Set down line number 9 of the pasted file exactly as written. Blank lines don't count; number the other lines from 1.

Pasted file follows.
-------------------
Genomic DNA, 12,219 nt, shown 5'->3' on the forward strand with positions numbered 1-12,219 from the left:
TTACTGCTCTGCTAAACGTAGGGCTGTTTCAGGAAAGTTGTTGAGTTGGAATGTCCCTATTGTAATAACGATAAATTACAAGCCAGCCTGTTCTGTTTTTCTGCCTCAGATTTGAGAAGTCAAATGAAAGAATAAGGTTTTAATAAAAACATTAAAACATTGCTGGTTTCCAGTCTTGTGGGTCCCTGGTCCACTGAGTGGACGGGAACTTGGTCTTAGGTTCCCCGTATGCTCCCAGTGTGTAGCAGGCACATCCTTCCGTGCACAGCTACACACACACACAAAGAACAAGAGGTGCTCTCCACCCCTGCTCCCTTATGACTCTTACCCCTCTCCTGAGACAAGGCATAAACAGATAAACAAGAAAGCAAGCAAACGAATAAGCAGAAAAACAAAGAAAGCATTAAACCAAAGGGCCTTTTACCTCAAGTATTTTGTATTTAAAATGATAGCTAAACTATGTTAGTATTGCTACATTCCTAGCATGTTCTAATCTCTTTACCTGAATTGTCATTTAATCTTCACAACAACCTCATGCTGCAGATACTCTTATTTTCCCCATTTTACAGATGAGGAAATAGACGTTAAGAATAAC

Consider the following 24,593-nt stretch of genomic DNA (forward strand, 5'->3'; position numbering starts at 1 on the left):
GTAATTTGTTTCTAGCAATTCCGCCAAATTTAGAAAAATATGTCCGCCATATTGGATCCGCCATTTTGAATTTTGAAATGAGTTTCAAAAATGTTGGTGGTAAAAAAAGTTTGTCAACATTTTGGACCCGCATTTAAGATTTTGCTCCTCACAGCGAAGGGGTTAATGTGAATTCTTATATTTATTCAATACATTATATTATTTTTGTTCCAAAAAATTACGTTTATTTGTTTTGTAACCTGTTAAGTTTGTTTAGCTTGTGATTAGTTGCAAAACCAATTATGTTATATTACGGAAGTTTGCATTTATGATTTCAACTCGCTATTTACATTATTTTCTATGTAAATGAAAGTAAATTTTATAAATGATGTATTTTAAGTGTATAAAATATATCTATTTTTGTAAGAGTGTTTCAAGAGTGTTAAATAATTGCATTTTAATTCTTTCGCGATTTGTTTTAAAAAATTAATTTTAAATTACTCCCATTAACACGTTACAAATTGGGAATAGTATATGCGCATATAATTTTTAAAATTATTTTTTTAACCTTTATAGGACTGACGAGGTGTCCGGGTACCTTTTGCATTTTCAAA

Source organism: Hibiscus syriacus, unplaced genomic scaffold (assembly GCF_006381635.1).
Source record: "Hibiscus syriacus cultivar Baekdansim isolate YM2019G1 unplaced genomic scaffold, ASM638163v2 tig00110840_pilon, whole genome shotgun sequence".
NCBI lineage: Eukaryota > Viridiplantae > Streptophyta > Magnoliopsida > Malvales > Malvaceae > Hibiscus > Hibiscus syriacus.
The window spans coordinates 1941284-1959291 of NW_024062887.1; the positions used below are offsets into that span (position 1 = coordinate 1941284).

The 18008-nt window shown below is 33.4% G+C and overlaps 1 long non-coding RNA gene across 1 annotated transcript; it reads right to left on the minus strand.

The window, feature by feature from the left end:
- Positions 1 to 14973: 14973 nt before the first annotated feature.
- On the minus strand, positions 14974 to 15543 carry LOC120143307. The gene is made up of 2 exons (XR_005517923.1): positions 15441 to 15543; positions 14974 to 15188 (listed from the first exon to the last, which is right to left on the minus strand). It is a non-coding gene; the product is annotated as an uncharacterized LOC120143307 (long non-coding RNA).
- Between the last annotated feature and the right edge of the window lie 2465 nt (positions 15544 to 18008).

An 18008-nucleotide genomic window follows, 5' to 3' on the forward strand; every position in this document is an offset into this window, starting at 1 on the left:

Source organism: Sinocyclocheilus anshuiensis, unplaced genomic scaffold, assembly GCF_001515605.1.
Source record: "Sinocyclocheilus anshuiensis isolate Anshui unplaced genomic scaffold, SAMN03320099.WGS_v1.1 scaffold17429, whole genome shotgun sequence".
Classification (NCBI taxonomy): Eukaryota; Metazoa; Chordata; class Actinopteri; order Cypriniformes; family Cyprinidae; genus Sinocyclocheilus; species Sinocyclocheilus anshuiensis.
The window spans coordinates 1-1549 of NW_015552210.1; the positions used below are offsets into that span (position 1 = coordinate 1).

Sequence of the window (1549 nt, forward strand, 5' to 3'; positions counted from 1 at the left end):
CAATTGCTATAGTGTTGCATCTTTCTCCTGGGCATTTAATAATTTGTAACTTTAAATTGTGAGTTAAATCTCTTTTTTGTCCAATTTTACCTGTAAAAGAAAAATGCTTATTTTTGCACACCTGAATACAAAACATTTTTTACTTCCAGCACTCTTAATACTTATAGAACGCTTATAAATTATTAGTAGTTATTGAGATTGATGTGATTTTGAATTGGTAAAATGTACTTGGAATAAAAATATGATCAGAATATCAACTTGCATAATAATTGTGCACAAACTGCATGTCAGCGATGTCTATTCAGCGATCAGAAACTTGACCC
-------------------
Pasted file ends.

The 18008-nt window shown below is 33.4% G+C and overlaps 1 long non-coding RNA gene across 1 annotated transcript; it reads right to left on the minus strand.